Thanks, Obama!

2. The "Affordable Care Act" name is blackly humorous because this new plan we’re offered would cost more than twice what we currently pay for a plan with the same deductible. That $1,417.59 number in the letter would be our monthly cost.

A health care plan for three of us, for only $17,000 per year? What a deal!

3. I expected that a Federal bureaucracy would put itself in the business of deciding for the entire country what constitutes an "acceptable" health care plan and would then force everyone to buy one like that. And so it happened. At our ages, my wife and I don’t need maternity and newborn care but those "must be included on all non-grandfathered plans at no out-of-pocket limit."

I get the principle of pooling risk behind insurance. And it’s obvious that forcing everyone to pay for maternity and newborn care is a way to lower the cost for those who actually need it. Plus, the Democrats get the political advantage of saying that they’ve addressed "Womens Health" issues (by plundering everyone else).

The point is that the decision used to be taken freely; now it’s a compulsory action decided by a bureaucracy.

I’m sure that many would say, "But now young people will be sharing the risk of your age-related care too." That’s likely true as well. But I don’t think the young folks should be compelled to do that. If I had my way, I wouldn’t be forcing my sons (and their peers) to pay my bills.


The fix that the US health care system needed was more price transparency so patients could make better-informed decisions. Just try asking your doctor or dentist what the costs will be beforehand. If your experience is like mine, you’ll get blank looks and people who ask "Why do you care? You’re not paying for it."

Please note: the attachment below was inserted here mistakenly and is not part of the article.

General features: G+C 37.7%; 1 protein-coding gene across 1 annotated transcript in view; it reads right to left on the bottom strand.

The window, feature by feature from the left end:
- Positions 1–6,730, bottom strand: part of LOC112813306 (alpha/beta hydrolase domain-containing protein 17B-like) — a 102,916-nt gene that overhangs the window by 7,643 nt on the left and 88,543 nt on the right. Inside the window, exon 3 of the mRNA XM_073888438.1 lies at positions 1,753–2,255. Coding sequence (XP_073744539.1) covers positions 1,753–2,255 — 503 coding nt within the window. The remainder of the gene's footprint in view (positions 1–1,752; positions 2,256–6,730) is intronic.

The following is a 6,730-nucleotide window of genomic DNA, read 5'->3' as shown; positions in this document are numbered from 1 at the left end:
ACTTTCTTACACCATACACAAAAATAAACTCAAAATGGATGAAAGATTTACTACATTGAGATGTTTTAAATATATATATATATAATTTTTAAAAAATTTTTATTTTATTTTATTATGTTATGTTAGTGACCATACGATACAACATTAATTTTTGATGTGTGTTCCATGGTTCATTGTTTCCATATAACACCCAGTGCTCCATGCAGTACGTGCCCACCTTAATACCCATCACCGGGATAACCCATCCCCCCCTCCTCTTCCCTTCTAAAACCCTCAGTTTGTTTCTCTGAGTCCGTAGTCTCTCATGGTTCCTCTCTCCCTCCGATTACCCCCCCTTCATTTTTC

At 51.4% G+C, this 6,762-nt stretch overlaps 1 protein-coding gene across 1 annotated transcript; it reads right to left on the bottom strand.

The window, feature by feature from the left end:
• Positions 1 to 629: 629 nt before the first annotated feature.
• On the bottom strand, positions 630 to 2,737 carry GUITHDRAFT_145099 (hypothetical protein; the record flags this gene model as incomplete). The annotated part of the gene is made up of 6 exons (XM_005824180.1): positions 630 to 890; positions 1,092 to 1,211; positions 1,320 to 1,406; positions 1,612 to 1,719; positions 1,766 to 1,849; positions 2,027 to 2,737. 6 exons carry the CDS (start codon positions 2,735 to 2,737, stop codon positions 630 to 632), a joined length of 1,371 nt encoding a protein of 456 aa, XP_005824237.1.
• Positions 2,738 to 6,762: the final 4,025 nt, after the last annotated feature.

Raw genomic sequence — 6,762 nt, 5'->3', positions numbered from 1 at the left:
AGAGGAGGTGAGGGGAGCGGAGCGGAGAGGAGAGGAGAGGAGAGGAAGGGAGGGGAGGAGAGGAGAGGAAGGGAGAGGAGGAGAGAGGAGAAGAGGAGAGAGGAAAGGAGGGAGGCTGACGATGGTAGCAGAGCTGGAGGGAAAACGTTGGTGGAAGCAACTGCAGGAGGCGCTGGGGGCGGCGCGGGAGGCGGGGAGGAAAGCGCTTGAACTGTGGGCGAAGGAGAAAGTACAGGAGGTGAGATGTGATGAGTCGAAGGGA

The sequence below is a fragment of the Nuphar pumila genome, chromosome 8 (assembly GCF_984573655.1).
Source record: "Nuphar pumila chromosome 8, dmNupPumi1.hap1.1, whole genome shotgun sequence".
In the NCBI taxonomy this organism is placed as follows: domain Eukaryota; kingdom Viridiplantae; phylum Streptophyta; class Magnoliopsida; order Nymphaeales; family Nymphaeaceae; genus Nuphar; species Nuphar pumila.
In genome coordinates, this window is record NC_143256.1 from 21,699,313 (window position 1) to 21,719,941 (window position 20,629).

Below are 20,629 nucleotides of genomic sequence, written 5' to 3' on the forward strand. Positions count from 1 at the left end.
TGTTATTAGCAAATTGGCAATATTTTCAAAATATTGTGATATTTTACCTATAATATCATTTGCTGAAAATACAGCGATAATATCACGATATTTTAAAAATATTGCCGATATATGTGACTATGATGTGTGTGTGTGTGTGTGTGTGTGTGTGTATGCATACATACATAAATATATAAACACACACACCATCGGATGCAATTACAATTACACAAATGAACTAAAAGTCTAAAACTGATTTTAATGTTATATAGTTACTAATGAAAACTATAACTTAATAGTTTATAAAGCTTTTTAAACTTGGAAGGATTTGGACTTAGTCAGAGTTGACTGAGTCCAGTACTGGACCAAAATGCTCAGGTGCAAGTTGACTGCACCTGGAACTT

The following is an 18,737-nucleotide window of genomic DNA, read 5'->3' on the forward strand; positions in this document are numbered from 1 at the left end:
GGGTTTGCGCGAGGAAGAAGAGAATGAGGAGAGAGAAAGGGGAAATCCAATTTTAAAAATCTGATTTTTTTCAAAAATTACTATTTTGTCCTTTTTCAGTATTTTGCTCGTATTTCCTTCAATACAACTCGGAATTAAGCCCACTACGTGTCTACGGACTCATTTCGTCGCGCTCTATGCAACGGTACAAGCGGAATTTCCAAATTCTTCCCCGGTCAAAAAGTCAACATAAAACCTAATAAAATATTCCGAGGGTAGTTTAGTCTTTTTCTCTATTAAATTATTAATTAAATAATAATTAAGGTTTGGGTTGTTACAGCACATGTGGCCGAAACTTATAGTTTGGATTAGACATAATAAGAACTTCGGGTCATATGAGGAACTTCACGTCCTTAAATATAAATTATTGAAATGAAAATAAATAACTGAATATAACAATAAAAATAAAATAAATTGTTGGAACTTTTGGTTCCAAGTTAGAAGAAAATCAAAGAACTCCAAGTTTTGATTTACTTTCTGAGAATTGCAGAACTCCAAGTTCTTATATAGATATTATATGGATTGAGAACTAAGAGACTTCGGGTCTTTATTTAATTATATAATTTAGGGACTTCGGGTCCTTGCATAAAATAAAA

It’s a fact that my dentist charges me only half of what he charges an insurance company for a check-up and cleaning. Those days are gone now.

I don’t expect that transparent prices will be a panacea. Transparency won’t solve cases of life-and-death urgency nor will it make everyone medically literate when shopping for a doctor. But I don’t think there’s any perfect solution for all cases. Remember: hard cases make bad law.

Price transparency is what’s needed to allow the market to work despite those counter factors. Why do prices for procedures not typically covered by insurance plans ("elective procedures") keep falling? Markets at work.

But PPACA goes in the opposite direction. Not only does it fail to fix the pricing problem, it entrenches and effectively subsidizes the current system of hiding price information. Welcome to the one-size-fits-all-means-it-fits-nobody world.


4. But what has me most angry is not President Obama nor the Democratic Party congressmen who saddled us with this disaster. They only did what they’ve been saying for years that they’d do. Instead, I’m upset with all of those people who voted to put Obama and his party in power.

So instead of sarcastically saying, "Thanks, Obama!" what I’ll say sarcastically is, "Thanks a lot, Fellow Voters!" Thank you so very much for forcing us all to join a health care buyers’ club whether we wanted it or not.

Do not blame Caesar, blame the people of Rome who have so enthusiastically acclaimed and adored him and rejoiced in their loss of freedom and danced in his path and gave him triumphal processions and laughed delightedly at his licentiousness and thought it very superior of him to acquire vast amounts of gold illicitly. Blame the people who hail him when he speaks in the Forum of the ‘new, wonderful good society’ which shall now be Rome’s, interpreted to mean ‘more money, more ease, more security, more living fatly at the expense of the industrious.

I don’t know who said this but it describes the state of affairs all too well. It’s often attributed to Cicero (but there’s some dispute about that).

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The health care special (2)

November 10, 2013

Frankly, I’d find this a lot funnier if I weren’t the fish who will soon own a bicycle.

fish-on-bike